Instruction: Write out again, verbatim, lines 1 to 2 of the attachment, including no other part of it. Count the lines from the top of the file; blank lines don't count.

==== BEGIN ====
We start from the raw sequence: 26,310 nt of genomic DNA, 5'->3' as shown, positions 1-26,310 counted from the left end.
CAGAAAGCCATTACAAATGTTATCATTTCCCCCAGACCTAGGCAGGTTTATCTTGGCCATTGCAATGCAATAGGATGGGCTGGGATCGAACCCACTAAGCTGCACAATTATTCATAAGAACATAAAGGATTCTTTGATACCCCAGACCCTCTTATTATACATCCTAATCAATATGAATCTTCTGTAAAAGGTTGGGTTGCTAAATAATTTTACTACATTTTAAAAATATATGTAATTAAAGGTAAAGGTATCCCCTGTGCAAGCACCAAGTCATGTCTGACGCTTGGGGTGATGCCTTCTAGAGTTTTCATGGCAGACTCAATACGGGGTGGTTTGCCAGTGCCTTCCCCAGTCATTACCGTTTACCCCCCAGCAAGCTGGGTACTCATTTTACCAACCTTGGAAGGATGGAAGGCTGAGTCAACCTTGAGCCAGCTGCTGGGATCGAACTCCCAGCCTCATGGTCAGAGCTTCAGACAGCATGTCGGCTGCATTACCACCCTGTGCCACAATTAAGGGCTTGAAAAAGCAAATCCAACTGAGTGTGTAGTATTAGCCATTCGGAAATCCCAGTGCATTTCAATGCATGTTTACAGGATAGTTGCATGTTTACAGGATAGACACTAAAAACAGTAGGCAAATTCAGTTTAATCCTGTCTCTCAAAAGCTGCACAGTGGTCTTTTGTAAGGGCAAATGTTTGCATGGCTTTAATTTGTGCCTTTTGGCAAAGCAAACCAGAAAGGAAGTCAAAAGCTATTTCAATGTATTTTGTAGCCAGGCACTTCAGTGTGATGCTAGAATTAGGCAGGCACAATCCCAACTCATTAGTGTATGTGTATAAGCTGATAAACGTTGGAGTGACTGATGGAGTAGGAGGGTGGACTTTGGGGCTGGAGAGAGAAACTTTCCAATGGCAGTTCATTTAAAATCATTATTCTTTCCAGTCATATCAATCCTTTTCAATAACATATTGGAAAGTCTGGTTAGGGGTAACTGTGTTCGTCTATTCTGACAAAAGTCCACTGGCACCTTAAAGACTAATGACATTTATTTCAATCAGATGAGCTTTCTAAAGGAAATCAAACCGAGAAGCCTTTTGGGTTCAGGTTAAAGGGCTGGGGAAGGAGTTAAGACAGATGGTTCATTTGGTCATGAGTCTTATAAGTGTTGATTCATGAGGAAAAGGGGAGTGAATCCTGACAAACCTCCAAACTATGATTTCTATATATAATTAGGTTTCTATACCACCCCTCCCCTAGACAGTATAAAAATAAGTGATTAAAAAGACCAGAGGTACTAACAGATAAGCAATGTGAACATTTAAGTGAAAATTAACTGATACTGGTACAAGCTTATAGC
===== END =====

We start from the raw sequence: 26,310 nt of genomic DNA, 5'->3' as shown, positions 1-26,310 counted from the left end.
CAGAAAGCCATTACAAATGTTATCATTTCCCCCAGACCTAGGCAGGTTTATCTTGGCCATTGCAATGCAATAGGATGGGCTGGGATCGAACCCACTAAGCTGCACAATTATTCATAAGAACATAAAGGATTCTTTGATACCCCAGACCCTCTTATTATACATCCTAATCAATATGAATCTTCTGTAAAAGGTTGGGTTGCTAAATAATTTTACTACATTTTAAAAATATATGTAATTAAAGGTAAAGGTATCCCCTGTGCAAGCACCAAGTCATGTCTGACGCTTGGGGTGATGCCTTCTAGAGTTTTCATGGCAGACTCAATACGGGGTGGTTTGCCAGTGCCTTCCCCAGTCATTACCGTTTACCCCCCAGCAAGCTGGGTACTCATTTTACCAACCTTGGAAGGATGGAAGGCTGAGTCAACCTTGAGCCAGCTGCTGGGATCGAACTCCCAGCCTCATGGTCAGAGCTTCAGACAGCATGTCGGCTGCATTACCACCCTGTGCCACAATTAAGGGCTTGAAAAAGCAAATCCAACTGAGTGTGTAGTATTAGCCATTCGGAAATCCCAGTGCATTTCAATGCATGTTTACAGGATAGTTGCATGTTTACAGGATAGACACTAAAAACAGTAGGCAAATTCAGTTTAATCCTGTCTCTCAAAAGCTGCACAGTGGTCTTTTGTAAGGGCAAATGTTTGCATGGCTTTAATTTGTGCCTTTTGGCAAAGCAAACCAGAAAGGAAGTCAAAAGCTATTTCAATGTATTTTGTAGCCAGGCACTTCAGTGTGATGCTAGAATTAGGCAGGCACAATCCCAACTCATTAGTGTATGTGTATAAGCTGATAAACGTTGGAGTGACTGATGGAGTAGGAGGGTGGACTTTGGGGCTGGAGAGAGAAACTTTCCAATGGCAGTTCATTTAAAATCATTATTCTTTCCAGTCATATCAATCCTTTTCAATAACATATTGGAAAGTCTGGTTAGGGGTAACTGTGTTCGTCTATTCTGACAAAAGTCCACTGGCACCTTAAAGACTAATGACATTTATTTCAATCAGATGAGCTTTCTAAAGGAAATCAAACCGAGAAGCCTTTTGGGTTCAGGTTAAAGGGCTGGGGAAGGAGTTAAGACAGATGGTTCATTTGGTCATGAGTCTTATAAGTGTTGATTCATGAGGAAAAGGGGAGTGAATCCTGACAAACCTCCAAACTATGATTTCTATATATAATTAGGTTTCTATACCACCCCTCCCCTAGACAGTATAAAAATAAGTGATTAAAAAGACCAGAGGTACTAACAGATAAGCAATGTGAACATTTAAGTGAAAATTAACTGATACTGGTACAAGCTTATAGC